Last week, I found myself in a fascinating discussion on SayAnything regarding what kind of person is qualified to call himself a journalist, and under what conditions that person may operate. As the husband of a fine lady with a journalism degree, and as the great-nephew of a fairly prominent journalist, it's a subject that means a bit to me.
Kenny died before the Internet became big, but I wonder what he'd think of the state of his profession today. Certainly he knew that television was making inroads, but I'd guess he'd be appalled to see, for example, what's become of the Minneapolis Star and the Minneapolis Tribune.
What's to blame? My take is that it's become too much of a "profession," just like teaching. Where it was once sufficient to have curiousity, writing skill, and the willingness to work odd hours, now it seems that one generally needs a journalism education (the kind Ernie Pyle mocked) and the willingness to interact with an immense bureaucracy.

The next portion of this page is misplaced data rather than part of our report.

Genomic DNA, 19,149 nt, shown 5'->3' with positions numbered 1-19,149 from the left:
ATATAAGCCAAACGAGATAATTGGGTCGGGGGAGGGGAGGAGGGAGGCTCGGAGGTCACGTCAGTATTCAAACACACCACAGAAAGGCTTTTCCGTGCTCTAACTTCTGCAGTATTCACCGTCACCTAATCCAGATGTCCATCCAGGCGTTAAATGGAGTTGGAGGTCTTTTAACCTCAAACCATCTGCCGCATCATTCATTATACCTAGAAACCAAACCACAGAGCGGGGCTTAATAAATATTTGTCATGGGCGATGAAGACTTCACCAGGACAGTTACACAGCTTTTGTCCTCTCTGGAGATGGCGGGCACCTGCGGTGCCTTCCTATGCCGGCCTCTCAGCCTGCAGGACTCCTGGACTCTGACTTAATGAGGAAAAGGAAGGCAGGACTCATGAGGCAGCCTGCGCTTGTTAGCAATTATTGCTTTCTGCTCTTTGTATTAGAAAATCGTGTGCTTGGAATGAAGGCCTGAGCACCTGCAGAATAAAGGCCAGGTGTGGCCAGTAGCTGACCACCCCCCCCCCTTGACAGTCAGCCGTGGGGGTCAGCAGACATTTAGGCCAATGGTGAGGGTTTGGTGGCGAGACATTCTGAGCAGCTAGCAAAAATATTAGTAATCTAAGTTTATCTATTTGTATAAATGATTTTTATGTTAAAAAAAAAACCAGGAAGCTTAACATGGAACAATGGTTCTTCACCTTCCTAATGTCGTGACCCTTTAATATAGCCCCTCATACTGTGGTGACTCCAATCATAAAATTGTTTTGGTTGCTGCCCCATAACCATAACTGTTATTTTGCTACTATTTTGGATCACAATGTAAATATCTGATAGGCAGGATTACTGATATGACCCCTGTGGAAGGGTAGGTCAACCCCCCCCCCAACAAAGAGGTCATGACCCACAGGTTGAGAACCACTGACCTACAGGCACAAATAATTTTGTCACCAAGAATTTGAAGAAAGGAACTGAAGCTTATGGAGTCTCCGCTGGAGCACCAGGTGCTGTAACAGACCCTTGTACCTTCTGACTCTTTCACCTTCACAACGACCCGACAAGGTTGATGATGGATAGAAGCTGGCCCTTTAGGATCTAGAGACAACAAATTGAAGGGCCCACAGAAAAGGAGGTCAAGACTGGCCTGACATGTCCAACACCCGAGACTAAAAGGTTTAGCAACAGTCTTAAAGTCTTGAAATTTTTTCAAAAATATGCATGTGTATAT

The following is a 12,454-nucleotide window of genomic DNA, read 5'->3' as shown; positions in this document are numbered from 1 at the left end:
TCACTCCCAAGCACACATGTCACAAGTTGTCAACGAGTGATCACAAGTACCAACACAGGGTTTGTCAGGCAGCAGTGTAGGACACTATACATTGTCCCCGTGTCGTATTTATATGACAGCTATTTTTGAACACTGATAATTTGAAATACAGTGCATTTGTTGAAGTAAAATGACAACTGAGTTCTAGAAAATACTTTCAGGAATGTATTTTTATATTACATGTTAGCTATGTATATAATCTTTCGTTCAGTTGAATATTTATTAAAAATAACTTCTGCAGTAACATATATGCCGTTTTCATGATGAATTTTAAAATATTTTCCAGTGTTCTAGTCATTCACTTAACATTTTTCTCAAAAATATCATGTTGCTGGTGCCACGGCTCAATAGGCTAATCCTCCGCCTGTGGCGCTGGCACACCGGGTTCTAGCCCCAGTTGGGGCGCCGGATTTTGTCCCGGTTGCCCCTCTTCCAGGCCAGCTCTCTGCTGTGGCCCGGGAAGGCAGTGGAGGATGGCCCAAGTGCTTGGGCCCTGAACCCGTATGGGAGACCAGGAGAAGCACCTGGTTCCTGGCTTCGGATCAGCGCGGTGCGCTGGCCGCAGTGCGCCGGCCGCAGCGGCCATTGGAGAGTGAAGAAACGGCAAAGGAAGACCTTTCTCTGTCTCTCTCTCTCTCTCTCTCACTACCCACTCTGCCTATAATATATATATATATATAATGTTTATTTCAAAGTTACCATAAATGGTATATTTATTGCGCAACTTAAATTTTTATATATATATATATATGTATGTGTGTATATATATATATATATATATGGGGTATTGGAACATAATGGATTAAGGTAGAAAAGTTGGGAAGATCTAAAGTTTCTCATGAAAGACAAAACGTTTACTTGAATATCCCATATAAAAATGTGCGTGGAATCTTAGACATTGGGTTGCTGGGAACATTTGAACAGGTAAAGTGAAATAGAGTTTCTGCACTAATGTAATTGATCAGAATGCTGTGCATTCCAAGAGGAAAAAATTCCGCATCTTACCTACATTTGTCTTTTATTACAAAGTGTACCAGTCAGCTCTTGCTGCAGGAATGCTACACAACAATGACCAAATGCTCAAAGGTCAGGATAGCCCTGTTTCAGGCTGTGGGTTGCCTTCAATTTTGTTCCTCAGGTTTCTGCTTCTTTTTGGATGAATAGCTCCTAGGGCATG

In other words, the profession has been redesigned to stifle the very creativity that needed to be a decent journalist. I wish it were the only profession so stifled, but sad to say, that's not true.
PS. It probably also doesn't help that my wife's journalism law textbook doesn't even member the Peter Zenger case--and this at a "good" journalism school, Michigan State.
Let Us Beat Swords into Plowshares by Yevgeny Vuchetich, 1959. - Swords to ploughshares Excerpt: And he shall judge among many people, and rebuke strong nations afar off; and they shall beat their swords into plows...
4 hours ago